New Mac – DNS (BIND), Part 1

I’m writing this blog entry to share my experiences with the setting up of a local DNS server to ease some of the pains of testing local sites on virtual machines. When I initially started this entry the only text I could think to write was “I wish I knew what I was doing…” Now, after tons of reading and fiddling, I know much better what I’m doing, but I should note that I am by no means an expert at this. I may be making my laptop incredibly vulnerable to DoS attacks or worse. Before you embark on this make sure that you either have an expert level understanding of BIND and DNS or you have a backup system in place that would make catastrophic failure acceptable.

Initial Attempts

First, I tried to follow a lot of the directions out there on the web. Everything seemed so simple and yet I continued to have problems. Things didn’t work, things broke, and then, since I wasn’t disciplined in my testing, things stayed broken until I reverted every change I had made and started again with a disciplined approach. For those who’ve never traveled this path before, take heed, don’t do what I did.

Trying Again, Setting Up For Iterative Tests

Starting over, the first thing I did was to define a test procedure. Some of the times my DNS server may have worked might have been masked by other problems. That eventual test procedure became rather complex because I wanted to make sure I had all of my bases covered. First, I tested my environment to make sure that I wasn’t going to get false positives or failures.

  1. Ensure the webserver responds to requests with the host name and IP address that is to be defined with DNS. My test method for this was to modify /etc/hosts and include the IP address and hostname for my Apache virtual host and then see if I could resolve that page.
  2. Ensure that /etc/hosts does not contain the hostname I’m attempting to test. That would of course result in a false positive of the DNS server working. Basically, this is reverting the previous test.
  3. Add as a DNS server to all available network adapters under network preferences. For me this was just my wired and wireless ethernet adapters. A whole lot of good a DNS server does if you don’t use it!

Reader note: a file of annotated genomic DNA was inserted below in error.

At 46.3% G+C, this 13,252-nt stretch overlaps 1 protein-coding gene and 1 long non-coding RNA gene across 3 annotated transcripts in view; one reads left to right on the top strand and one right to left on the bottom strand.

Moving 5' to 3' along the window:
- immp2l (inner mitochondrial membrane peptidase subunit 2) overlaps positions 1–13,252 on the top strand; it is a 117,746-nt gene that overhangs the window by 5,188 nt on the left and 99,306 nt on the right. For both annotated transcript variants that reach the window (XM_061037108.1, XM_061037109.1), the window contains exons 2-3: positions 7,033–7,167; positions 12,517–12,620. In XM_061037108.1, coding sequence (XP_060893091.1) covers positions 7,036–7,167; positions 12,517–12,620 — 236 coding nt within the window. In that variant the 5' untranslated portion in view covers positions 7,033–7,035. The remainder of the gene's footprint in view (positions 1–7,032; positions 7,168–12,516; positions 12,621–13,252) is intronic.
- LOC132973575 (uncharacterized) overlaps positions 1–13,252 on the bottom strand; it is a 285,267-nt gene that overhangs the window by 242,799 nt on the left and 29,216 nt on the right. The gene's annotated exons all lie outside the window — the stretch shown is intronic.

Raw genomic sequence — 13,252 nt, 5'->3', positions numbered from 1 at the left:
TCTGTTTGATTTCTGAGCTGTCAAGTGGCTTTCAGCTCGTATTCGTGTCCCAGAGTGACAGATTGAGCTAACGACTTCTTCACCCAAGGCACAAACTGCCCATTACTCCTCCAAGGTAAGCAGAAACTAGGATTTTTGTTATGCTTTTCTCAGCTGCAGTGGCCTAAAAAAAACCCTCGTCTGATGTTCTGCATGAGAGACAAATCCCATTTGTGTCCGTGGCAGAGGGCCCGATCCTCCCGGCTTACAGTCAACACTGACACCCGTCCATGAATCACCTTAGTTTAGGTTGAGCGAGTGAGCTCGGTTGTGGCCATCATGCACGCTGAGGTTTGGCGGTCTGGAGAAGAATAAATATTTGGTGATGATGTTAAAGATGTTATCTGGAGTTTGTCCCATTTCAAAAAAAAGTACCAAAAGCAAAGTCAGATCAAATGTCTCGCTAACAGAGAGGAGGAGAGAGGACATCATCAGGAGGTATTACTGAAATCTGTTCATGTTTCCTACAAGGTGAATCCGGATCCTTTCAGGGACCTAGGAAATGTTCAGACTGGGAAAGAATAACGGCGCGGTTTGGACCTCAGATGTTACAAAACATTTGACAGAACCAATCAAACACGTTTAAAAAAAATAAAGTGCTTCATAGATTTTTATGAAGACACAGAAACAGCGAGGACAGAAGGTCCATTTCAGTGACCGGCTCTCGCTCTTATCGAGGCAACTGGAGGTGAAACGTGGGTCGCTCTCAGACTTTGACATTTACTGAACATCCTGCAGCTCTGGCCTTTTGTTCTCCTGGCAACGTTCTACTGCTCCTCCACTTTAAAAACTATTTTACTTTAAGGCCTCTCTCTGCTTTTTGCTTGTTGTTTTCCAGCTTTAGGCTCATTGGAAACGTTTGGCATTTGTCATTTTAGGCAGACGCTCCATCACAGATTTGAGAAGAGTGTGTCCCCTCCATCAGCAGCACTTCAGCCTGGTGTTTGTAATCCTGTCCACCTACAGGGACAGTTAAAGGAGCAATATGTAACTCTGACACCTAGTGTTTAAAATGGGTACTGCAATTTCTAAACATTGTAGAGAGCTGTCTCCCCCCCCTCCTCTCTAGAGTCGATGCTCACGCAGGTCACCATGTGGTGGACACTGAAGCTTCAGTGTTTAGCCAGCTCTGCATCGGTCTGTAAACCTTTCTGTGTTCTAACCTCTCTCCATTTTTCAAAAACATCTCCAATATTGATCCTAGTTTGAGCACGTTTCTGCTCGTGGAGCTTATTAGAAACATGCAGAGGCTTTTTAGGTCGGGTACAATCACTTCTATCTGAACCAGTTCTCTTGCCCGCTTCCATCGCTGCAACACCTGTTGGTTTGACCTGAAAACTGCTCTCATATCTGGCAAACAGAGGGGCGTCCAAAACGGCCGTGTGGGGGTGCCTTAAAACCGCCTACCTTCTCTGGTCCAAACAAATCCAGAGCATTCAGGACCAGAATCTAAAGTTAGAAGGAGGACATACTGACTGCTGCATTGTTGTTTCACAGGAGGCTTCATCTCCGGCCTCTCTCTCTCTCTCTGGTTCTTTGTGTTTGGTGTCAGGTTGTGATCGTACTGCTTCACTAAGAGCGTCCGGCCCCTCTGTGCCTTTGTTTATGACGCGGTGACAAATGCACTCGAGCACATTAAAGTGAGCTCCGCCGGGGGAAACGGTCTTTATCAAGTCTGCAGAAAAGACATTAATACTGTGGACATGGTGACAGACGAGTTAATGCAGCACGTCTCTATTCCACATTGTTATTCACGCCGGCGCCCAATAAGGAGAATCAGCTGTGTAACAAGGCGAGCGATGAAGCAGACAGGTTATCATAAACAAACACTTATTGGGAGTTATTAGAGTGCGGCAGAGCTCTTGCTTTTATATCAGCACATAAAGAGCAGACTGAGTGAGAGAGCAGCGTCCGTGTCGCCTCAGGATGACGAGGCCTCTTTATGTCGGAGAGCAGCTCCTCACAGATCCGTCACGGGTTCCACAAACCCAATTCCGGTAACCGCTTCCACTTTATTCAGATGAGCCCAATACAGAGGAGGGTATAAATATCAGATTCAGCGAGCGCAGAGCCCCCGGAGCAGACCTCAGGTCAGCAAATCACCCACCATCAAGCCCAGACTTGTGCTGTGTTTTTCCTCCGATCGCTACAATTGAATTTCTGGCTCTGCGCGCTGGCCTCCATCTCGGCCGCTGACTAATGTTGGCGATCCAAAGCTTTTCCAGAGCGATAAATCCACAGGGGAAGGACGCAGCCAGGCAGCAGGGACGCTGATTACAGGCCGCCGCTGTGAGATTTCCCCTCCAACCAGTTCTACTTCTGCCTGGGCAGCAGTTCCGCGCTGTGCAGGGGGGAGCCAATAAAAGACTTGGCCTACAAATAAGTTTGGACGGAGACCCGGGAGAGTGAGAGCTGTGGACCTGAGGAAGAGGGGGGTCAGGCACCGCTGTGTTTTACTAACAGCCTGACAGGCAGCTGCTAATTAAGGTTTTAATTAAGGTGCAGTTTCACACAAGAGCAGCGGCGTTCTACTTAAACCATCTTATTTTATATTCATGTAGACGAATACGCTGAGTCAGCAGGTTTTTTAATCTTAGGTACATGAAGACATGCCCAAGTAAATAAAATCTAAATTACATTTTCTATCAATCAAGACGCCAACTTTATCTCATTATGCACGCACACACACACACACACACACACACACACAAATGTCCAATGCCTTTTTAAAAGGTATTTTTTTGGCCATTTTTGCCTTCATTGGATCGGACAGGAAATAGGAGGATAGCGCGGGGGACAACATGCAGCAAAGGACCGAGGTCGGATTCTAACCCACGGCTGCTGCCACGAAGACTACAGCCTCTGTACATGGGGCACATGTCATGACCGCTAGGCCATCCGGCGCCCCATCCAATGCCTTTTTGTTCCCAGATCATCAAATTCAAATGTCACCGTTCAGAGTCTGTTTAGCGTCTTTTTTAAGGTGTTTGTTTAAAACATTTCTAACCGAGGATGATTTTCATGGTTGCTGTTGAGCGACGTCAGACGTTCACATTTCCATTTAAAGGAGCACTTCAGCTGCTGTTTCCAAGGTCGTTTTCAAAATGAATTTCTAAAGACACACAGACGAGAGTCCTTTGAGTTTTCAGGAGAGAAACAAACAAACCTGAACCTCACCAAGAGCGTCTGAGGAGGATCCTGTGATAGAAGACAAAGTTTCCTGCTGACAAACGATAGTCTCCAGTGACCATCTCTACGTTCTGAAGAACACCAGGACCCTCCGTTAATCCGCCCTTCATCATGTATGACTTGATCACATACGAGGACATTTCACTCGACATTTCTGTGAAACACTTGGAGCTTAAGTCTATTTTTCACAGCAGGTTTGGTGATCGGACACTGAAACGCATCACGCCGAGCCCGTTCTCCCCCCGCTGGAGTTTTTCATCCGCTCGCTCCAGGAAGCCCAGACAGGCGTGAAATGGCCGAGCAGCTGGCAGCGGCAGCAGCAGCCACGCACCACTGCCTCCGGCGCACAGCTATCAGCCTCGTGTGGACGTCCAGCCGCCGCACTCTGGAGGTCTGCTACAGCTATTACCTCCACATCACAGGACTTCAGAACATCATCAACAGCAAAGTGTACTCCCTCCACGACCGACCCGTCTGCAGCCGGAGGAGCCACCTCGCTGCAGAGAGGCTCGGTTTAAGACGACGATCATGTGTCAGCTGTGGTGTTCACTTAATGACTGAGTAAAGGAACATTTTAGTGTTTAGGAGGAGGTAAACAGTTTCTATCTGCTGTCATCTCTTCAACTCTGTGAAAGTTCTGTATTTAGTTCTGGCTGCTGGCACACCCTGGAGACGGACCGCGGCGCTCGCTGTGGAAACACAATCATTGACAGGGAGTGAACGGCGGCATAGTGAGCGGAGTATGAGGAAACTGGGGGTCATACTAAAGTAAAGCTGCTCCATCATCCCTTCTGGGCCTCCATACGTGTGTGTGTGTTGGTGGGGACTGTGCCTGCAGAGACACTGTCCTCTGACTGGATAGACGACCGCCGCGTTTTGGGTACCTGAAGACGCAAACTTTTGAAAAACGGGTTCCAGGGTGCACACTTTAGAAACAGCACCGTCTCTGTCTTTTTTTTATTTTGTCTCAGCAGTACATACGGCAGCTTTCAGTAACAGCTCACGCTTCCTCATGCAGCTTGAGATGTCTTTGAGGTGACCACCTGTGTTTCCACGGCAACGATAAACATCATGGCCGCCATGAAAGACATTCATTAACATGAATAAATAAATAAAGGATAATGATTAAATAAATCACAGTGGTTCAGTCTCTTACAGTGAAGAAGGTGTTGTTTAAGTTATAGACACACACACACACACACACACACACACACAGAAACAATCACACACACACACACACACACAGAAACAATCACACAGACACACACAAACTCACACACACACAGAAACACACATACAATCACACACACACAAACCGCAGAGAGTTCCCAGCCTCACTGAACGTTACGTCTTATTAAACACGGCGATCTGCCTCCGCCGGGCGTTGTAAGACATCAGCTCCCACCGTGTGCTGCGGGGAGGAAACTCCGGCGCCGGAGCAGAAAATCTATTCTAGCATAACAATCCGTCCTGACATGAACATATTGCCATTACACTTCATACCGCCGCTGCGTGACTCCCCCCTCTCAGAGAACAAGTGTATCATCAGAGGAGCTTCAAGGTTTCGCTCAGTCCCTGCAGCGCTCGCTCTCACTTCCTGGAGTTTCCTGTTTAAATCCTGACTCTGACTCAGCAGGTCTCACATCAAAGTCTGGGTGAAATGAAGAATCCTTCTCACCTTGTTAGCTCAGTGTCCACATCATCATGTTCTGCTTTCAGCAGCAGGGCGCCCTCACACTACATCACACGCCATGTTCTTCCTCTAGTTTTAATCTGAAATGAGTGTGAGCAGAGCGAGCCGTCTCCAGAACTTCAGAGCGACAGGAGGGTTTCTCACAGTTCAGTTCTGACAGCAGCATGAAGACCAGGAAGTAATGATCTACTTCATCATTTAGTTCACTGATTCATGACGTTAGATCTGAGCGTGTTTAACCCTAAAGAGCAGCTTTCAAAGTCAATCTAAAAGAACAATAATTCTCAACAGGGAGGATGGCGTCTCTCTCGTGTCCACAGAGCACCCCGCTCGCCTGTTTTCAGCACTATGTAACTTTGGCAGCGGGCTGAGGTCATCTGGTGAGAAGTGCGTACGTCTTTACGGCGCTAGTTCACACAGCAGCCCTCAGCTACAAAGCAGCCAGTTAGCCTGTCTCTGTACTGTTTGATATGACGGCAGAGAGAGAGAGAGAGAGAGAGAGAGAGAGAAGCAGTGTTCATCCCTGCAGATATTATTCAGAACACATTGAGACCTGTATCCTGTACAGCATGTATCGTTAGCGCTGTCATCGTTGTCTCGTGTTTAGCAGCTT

Enabling BIND, Adding A Host

The steps here are tested on Mac OS X 10.5.5 and may not work for other versions. So far as I can tell in my reading, this method should work for both Tiger and Leopard. All of the software necessary comes with Leopard and is just not provided a GUI in the client version.

  1. Set up rndc. rndc is a utility used to manage the BIND instance. It needs to be configured and linked into the BIND configuration file. Using some code I found at the most helpful place on the net for what I’m trying to accomplish with one addition, I ran this:

    rndc-confgen > /etc/rndc.conf
    head -n5 /etc/rndc.conf |tail -n4 > /etc/rndc.key
    sed -e 's/port 54/port 953/g' /etc/named.conf > /etc/named2.conf
    mv –f /etc/named2.conf /etc/named.conf

  2. Setting up BIND (named). Now, all that is left is to tell BIND to start. That is a simple one-line command that enables it both immediately and upon restart.

    sudo launchctl load -w /System/Library/LaunchDaemons/org.isc.named.plist

  3. Setting up your own zone. I generally use the format http://mytestsite/ for defining my virtual hosts, I find it quite clean. To me that meant that I should probably just set up my new zones to completely mirror the way that the default zone, localhost, is set up. Some code to do that looks like this:

    sed -e 's/localhost/myhostname/g' /var/named/ > /var/named/

    Next I added a section to named.conf that looks something like this:

    zone "myhostname" IN {
    type master;
    file "";
    allow-update { none; };

That should get everything set up just right.

Testing BIND

  1. Restart the computer. I don’t know that this is necessary, but why not go ahead and test that named does start up on boot.
  2. See if your DNS Server is running.

    rndc status

  3. See if your DNS Server is responding. Make sure you get a positive response. If not review the log (/Libray/Logs/named.log) and Google the error message(s).

    nslookup myhostname

  4. Ensure that your webserver is started.
  5. Try browsing to your new host.

If all of that works, you’re done!

Next Steps

That finishes getting a DNS server on Leopard, but for those who’ve been paying attention, that isn’t my end goal. I want to be able to use this DNS server to quickly and easily have access to all of these hosts from within my virtual machines. I’ve not done that yet, so I’ll let you know how that turns out when I’m done with it.